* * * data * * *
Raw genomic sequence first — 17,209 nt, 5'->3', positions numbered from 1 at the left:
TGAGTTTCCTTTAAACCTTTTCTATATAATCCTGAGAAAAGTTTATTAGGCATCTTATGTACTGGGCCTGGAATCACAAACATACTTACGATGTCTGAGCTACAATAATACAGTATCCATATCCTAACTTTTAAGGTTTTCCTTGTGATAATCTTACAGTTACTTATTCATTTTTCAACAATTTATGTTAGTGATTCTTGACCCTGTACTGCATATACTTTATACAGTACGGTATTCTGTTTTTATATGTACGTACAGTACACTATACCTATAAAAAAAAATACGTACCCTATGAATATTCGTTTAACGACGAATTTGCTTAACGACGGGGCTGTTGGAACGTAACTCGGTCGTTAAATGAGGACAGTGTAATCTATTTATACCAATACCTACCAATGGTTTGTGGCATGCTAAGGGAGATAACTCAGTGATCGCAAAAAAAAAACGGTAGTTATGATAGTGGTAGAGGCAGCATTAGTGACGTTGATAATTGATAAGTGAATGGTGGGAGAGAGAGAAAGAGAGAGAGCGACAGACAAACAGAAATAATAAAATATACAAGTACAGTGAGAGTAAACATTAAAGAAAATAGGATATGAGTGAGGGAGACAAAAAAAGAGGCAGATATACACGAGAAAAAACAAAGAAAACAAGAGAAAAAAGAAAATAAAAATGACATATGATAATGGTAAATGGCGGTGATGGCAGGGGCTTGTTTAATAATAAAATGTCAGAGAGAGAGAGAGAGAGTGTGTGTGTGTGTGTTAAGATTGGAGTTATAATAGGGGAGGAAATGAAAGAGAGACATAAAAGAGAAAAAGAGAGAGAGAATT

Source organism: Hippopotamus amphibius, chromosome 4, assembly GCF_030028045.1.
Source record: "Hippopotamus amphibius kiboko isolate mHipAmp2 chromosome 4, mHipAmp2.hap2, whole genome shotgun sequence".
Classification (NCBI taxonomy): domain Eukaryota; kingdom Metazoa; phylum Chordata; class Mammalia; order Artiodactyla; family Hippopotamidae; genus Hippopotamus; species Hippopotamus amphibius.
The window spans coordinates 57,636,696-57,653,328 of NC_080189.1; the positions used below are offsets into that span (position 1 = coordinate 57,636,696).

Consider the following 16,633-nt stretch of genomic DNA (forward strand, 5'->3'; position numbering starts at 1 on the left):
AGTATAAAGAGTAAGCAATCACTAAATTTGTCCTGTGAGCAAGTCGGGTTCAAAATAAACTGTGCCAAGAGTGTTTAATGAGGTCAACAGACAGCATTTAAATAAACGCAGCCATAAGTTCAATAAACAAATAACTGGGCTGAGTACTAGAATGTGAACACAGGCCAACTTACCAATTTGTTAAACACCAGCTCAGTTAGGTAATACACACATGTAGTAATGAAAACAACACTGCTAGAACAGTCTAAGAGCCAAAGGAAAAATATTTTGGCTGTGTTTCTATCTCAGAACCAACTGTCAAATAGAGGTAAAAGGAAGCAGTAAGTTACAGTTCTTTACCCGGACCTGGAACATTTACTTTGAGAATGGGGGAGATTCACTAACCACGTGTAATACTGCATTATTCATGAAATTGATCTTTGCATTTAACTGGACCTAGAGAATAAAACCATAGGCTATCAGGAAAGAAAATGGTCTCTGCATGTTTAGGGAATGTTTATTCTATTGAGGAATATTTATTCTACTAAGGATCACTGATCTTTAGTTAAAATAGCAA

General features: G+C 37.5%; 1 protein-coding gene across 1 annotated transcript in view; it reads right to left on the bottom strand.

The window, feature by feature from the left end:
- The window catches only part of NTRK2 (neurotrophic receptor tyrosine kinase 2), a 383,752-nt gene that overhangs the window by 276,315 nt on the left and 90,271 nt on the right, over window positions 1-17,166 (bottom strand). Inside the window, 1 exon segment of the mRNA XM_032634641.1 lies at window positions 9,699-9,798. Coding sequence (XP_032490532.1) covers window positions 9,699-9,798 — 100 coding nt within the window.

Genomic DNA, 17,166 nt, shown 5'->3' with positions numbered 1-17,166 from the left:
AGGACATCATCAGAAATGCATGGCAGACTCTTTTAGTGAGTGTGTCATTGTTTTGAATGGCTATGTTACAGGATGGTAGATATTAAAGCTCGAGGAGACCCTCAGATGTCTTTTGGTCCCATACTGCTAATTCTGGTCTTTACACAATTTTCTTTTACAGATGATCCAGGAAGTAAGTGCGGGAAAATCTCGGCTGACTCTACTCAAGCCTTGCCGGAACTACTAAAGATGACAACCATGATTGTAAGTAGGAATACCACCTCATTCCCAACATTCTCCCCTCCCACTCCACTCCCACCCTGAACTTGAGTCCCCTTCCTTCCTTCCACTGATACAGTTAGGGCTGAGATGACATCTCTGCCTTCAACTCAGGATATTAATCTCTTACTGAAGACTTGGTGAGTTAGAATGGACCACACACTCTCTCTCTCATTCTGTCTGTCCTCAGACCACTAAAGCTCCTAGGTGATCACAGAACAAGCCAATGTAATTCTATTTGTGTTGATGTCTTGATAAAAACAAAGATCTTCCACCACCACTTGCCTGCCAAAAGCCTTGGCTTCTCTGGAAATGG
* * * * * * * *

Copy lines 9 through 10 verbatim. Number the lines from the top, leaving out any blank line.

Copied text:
General features: G+C 37.5%; 1 protein-coding gene across 1 annotated transcript in view; it reads right to left on the bottom strand.

The window, feature by feature from the left end: